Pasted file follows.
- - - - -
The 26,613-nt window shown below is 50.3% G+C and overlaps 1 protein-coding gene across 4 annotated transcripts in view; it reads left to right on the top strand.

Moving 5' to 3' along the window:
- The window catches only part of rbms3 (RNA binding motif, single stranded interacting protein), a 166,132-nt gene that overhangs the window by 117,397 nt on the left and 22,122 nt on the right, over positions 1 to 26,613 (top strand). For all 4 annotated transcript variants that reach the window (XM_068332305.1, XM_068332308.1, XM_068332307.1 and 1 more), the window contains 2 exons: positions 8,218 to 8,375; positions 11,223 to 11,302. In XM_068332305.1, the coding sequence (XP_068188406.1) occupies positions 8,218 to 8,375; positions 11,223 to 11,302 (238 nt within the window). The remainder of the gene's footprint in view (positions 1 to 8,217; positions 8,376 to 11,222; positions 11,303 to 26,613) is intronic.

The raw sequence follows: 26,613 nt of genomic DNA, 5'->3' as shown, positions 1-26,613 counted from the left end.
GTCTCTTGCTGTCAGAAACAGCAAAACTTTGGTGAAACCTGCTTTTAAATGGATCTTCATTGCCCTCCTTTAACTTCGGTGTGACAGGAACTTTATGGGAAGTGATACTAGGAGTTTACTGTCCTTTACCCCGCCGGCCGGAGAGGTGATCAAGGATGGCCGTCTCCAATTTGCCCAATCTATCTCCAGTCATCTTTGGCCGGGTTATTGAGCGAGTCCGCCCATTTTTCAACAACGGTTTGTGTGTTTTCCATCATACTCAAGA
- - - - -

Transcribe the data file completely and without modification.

The 26,613-nt window shown below is 50.3% G+C and overlaps 1 protein-coding gene across 4 annotated transcripts in view; it reads left to right on the top strand.

Moving 5' to 3' along the window:
- The window catches only part of rbms3 (RNA binding motif, single stranded interacting protein), a 166,132-nt gene that overhangs the window by 117,397 nt on the left and 22,122 nt on the right, over positions 1 to 26,613 (top strand). For all 4 annotated transcript variants that reach the window (XM_068332305.1, XM_068332308.1, XM_068332307.1 and 1 more), the window contains 2 exons: positions 8,218 to 8,375; positions 11,223 to 11,302. In XM_068332305.1, the coding sequence (XP_068188406.1) occupies positions 8,218 to 8,375; positions 11,223 to 11,302 (238 nt within the window). The remainder of the gene's footprint in view (positions 1 to 8,217; positions 8,376 to 11,222; positions 11,303 to 26,613) is intronic.

The raw sequence follows: 26,613 nt of genomic DNA, 5'->3' as shown, positions 1-26,613 counted from the left end.
GTCTCTTGCTGTCAGAAACAGCAAAACTTTGGTGAAACCTGCTTTTAAATGGATCTTCATTGCCCTCCTTTAACTTCGGTGTGACAGGAACTTTATGGGAAGTGATACTAGGAGTTTACTGTCCTTTACCCCGCCGGCCGGAGAGGTGATCAAGGATGGCCGTCTCCAATTTGCCCAATCTATCTCCAGTCATCTTTGGCCGGGTTATTGAGCGAGTCCGCCCATTTTTCAACAACGGTTTGTGTGTTTTCCATCATACTCAAGA